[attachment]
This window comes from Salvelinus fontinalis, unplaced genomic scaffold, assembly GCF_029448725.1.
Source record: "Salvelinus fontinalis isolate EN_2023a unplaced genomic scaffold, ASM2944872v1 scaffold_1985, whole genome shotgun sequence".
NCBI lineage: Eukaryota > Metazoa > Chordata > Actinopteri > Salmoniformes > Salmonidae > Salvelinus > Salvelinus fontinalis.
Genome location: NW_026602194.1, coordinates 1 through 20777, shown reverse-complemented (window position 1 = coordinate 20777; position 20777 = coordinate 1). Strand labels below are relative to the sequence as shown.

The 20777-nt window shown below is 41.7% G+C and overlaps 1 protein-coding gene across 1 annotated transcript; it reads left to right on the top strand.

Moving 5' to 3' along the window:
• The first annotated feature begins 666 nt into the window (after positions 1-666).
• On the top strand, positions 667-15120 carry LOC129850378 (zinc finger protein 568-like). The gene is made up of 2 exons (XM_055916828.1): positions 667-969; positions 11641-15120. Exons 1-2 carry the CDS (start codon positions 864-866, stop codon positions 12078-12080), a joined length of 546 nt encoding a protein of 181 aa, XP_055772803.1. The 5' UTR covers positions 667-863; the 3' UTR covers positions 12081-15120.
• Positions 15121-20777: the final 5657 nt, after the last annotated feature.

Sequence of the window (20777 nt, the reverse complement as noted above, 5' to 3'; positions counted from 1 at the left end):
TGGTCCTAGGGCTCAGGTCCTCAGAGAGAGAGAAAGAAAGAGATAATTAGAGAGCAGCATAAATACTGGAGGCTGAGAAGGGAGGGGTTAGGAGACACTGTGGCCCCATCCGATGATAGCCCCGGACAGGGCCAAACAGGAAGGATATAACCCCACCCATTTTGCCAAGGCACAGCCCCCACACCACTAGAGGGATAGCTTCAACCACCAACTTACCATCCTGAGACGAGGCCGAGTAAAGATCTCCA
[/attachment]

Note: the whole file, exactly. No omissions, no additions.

This window comes from Salvelinus fontinalis, unplaced genomic scaffold, assembly GCF_029448725.1.
Source record: "Salvelinus fontinalis isolate EN_2023a unplaced genomic scaffold, ASM2944872v1 scaffold_1985, whole genome shotgun sequence".
NCBI lineage: Eukaryota > Metazoa > Chordata > Actinopteri > Salmoniformes > Salmonidae > Salvelinus > Salvelinus fontinalis.
Genome location: NW_026602194.1, coordinates 1 through 20777, shown reverse-complemented (window position 1 = coordinate 20777; position 20777 = coordinate 1). Strand labels below are relative to the sequence as shown.

The 20777-nt window shown below is 41.7% G+C and overlaps 1 protein-coding gene across 1 annotated transcript; it reads left to right on the top strand.

Moving 5' to 3' along the window:
• The first annotated feature begins 666 nt into the window (after positions 1-666).
• On the top strand, positions 667-15120 carry LOC129850378 (zinc finger protein 568-like). The gene is made up of 2 exons (XM_055916828.1): positions 667-969; positions 11641-15120. Exons 1-2 carry the CDS (start codon positions 864-866, stop codon positions 12078-12080), a joined length of 546 nt encoding a protein of 181 aa, XP_055772803.1. The 5' UTR covers positions 667-863; the 3' UTR covers positions 12081-15120.
• Positions 15121-20777: the final 5657 nt, after the last annotated feature.

Sequence of the window (20777 nt, the reverse complement as noted above, 5' to 3'; positions counted from 1 at the left end):
TGGTCCTAGGGCTCAGGTCCTCAGAGAGAGAGAAAGAAAGAGATAATTAGAGAGCAGCATAAATACTGGAGGCTGAGAAGGGAGGGGTTAGGAGACACTGTGGCCCCATCCGATGATAGCCCCGGACAGGGCCAAACAGGAAGGATATAACCCCACCCATTTTGCCAAGGCACAGCCCCCACACCACTAGAGGGATAGCTTCAACCACCAACTTACCATCCTGAGACGAGGCCGAGTAAAGATCTCCA